But when we come to place where you depend on the government to provide your housing, your clothing, your food ... you receive all of those under the government's conditions. You don't get to say, "Yeah, I don't really like chicken." If the government gives you chicken, it's what you get.

Same with health care. You get what they provide when and where. There are no second opinions.

And if the government doesn't care to provide or can't or won't, then you just go without because there is none.


Big enough government provides options, you only get stuck with one uncomfortable choice when government is also responding to the people who say "help should be uncomfortable", and therefore they make it uncomfortable.



posted on Sep, 15 2016 @ 10:01 AM
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originally posted by: TheRedneck
I am not familiar with California's program. If I remember correctly, usn't California having some serious financial problems?

That aside for the moment, the program does sound promising as you have described it. I like the fact that we have a record of local experimentation to look at.


I'm not overly familiar with it either, I heard a snippet about it on LWT. I don't think it's contributing to California's financial issues though. The big thing they found was that it was deficit neutral because there was a much higher rate of women returning to work afterwards. People weren't losing their jobs to care for children.

Note that we already somewhat have this in the US where people take leave through a patchwork system of vacation and sick days. Those tend to cost companies more money, because they have to put work on hold and it's harder to higher replacements (which are more often permanent rather than temporary). Having an actual official type of leave that can be taken and scheduled in advance lets companies better manage their workload and ensure they have enough workers when they need them.



posted on Sep, 15 2016 @ 10:20 AM
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a reply to: Aazadan

That's why I only mentioned the financial concern once. It is not a foregone conclusion that this one program contributes to it, only a concern. Even a stopped clock is right twice a day.

Scheduled leave is definitely preferable to unscheduled. There is a downside, though, and that is that, no matter how you cut it, the company is still paying for someone who is not working. It is an additional, mandated vacation from that viewpoint. The question is whether or not the positives outweigh this negative.

I really need to look into the program if/when I have the time.

TheRedneck



posted on Sep, 15 2016 @ 10:26 AM
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a reply to: DBCowboy

Trumps child care initiative only applies to the rich. Most poor folks cannot file long form. He needs to do it like in Hillary's plan so the people who need it get it. Like the earned income credit, not as a deduction.



posted on Sep, 15 2016 @ 10:28 AM
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a reply to: TheTory

Donald Trump is delivering (another) major speech today, in order to tie-together the initiatives he's announced thus far.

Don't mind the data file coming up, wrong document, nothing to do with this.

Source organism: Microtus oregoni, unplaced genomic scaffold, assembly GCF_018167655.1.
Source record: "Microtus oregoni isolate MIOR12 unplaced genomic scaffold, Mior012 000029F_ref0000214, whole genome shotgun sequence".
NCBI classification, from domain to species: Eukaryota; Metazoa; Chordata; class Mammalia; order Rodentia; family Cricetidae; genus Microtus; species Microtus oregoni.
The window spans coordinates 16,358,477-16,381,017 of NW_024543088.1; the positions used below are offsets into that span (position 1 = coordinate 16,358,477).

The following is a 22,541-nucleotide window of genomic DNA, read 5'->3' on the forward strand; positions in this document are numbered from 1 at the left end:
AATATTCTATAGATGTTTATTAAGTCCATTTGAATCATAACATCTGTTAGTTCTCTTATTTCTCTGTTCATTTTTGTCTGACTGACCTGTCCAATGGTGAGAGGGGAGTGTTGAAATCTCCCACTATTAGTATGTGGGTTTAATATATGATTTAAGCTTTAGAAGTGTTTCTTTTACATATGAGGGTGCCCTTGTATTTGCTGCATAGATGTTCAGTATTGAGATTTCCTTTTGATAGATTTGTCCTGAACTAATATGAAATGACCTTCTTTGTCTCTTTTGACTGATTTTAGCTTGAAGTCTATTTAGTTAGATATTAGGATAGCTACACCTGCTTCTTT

posted on Sep, 15 2016 @ 10:29 AM
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originally posted by: TheRedneck
a reply to: Aazadan


If government becomes corrupt, all of it is corrupt; all governmental power is centralized. If society becomes corrupt, it is more likely than not that the corruption will be contained, because power is spread throughout all people. There are certainly some in society who are corrupt, but there are also many who are not.


I'm not so sure about that. My view of humanity may just be more grim than yours though.



Firstly, I am sorry to hear about your family.


I bring it up, because it means I have some insight into the idea of broken families. I don't know if mine is or not, I have some relationship with my parents (though we don't speak much), but nothing beyond that. From what I can see though, people who are in broken family units now, grew up in broken families, and that's what they're going to pass on to their children. The idea that people should rely on friends and family is fundamentally broken because these people have little to no family to rely on. Friends often times come from the same socioeconomic background as well which means poor single mothers don't often know people with the resources to truly help them.

Charity can help, but because it's voluntary it just doesn't funnel enough money (and it's somewhat biased). Government and taxation is what's required. I like the idea of financial incentives if you take steps to get out of your situation, but that also requires some underlying support structure like child care, money for college, and so on. I also think that while that can mitigate some problems, it doesn't solve them. I'm about to hit 400 semester credit hours, I've seen a lot of people come and go in college, I'm sure you've seen the same.

Not everyone is cut out for sitting in a classroom and learning. Some can't take the structure, some don't have the discipline to study, others just have too many other obligations. I know you mentioned alternatives to education, such as working a government provided job, but I see education as the big one and unfortunately you simply can't educate everybody.



Maybe there isn't such a group in your area... if not, why not start one? I bet you would find that there are a lot of generous people in the country.


I don't know, my community isn't exactly a nice community. It has some good, honest people in it but it's a dying community filled with high crime and suffers from the largest per capita drug problem in the US. I would love to help it out, but realistically there's nothing I can do. My schedule provides me with just enough time to eat, sleep, and web browse for about 1 hour a day to unwind. The rest is school, I tend to be pretty busy.



posted on Sep, 15 2016 @ 12:12 PM
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originally posted by: jjkenobi
It needs to be income based though, we don't need families making 100k a year now get cash back for childcare costs.

I wholeheartedly agree I go even a step further. Any family making at least $60,000 a year has zero excuse to require government subsidies for economic assistance.